Australian Prime Minister Looking Forward to Meeting Trump - NBC4 Washington
President Donald Trump

President Donald Trump

The latest news on President Donald Trump's first year as president

Australian Prime Minister Looking Forward to Meeting Trump

Trump and Turnbull will mark the 75th anniversary of a World War II naval battle by visiting the USS Intrepid, a floating museum in New York

    processing...

    NEWSLETTERS

    Australian Prime Minister Looking Forward to Meeting Trump
    AP
    File photo: U.S. Vice President Mike Pence, left, speaks during a joint press conference with Australian Prime Minister Malcolm Turnbull in Sydney, April 22, 2017. Turnbull will be visiting New York in May to meet President Donald Trump.

    Australia's prime minister said on Wednesday he is looking forward to meeting with U.S. President Donald Trump next month when they attend Battle of the Coral Sea commemorations in New York more than three months after their heated telephone conversation over an Obama-era refugee deal. 

    Prime Minister Malcolm Turnbull announced the May 4 visit in a statement after meeting in Afghanistan with Defense Secretary James Mattis and greeting Australian troops in the Middle East ahead of Veterans' Day commemorations on Tuesday.

    Turnbull met in Sydney over the weekend with Vice President Mike Pence, whose visit was intended to smooth over any lingering hard feelings after the prime minister's contentious phone call with Trump on Jan. 28 over a refugee resettlement deal struck by the previous Obama administration.

    Trump and Turnbull will mark the 75th anniversary of a World War II naval battle by visiting the USS Intrepid, a floating museum in New York.

    Raw: Gasps as McCain Goes Thumbs Down on Health Bill

    [NATL] Raw: Gasps as McCain Goes Thumbs Down on Health Bill

    Lawmakers took to the Senate floor overnight Thursday to vote on the latest GOP health care overhaul measure, just hours after Senate Majority Leader Mitch McConnell released the bill's text. The Health Care Freedom Act, called the "skinny repeal," failed to pass in a 49-51 vote, which included "no" votes from Republican Sens. John McCain, Lisa Murkowski and Susan Collins.

    (Published 6 hours ago)

    U.S. and Australian naval and air forces fought the Japanese during the Battle of the Coral Sea, fought May 4-8, 1942.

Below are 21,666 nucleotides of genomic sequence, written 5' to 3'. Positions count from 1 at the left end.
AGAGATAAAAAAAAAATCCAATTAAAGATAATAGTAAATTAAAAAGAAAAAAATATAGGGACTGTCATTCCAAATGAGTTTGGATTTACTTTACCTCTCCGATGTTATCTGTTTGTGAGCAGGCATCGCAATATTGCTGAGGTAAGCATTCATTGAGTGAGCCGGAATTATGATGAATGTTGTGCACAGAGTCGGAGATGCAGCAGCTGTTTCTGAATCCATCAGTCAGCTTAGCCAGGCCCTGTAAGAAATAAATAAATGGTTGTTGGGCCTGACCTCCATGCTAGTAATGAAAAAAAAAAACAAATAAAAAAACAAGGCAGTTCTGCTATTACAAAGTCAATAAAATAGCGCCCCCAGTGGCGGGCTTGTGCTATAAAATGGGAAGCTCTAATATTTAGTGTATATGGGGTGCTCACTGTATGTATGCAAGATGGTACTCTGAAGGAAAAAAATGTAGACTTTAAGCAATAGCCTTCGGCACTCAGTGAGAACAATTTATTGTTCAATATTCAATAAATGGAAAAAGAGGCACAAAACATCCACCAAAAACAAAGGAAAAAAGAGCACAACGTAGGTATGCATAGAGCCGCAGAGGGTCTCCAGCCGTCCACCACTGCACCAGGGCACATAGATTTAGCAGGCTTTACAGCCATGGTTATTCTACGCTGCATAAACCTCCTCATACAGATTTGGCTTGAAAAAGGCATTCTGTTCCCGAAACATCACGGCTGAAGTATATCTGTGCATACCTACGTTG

"Australia and the United States are enduring allies. Our alliance has been forged over many decades, through times of war and times of peace, securing our nations' freedom and peace and security in the world," Turnbull said in a statement.

    "My meeting with President Trump will provide an opportunity to reaffirm our alliance and the United States' engagement with the Asia-Pacific," he added.

    Australia is unhappy with Trump's decision to pull the United States out of the 12-nation Trans-Pacific Partnership trade pact. 

    Under the refugee resettlement agreement, the United States will take up to 1,250 refugees that Australia houses in detention camps on the Pacific island nations of Nauru and Papua New Guinea. Trump, who campaigned on tough-on-immigration policies, was enraged by the agreement, prompting a tense phone call with Turnbull and an angry tweet in which the president dubbed the deal "dumb."

    White House spokesman Sean Spicer's subsequent mispronunciation of Turnbull's name as "Trumbull" did not help matters.

    WH Claims Internal Staff Friction Is 'Healthy Competition'

    [NATL] WH Claims Internal Staff Friction Just Side Effect of 'Healthy Competition'

    White House press secretary Sarah Huckabee Sanders, when asked Thursday about the friction playing out in the public eye between White House chief of staff Reince Priebus and new White House communications director Anthony Scaramucci, said conflict between White House staff is the result of "healthy competition." Sanders' comment came hours before the New Yorker magazine published a vulgarity-laced interview with Scaramucci.

    (Published Thursday, July 27, 2017)

    The fallout has left relations between the U.S. and Australia at their lowest point since the Vietnam War, when Australia's then-Prime Minister Gough Whitlam criticized a series of bombings authorized by then-President Richard Nixon.

    Turnbull on Tuesday left open the possibility of Australia increasing its military contribution in Iraq, Syria and Afghanistan. 

    He also announced an additional 110 million Australian dollars ($83 million) over three years in humanitarian and stabilization assistance for Iraq.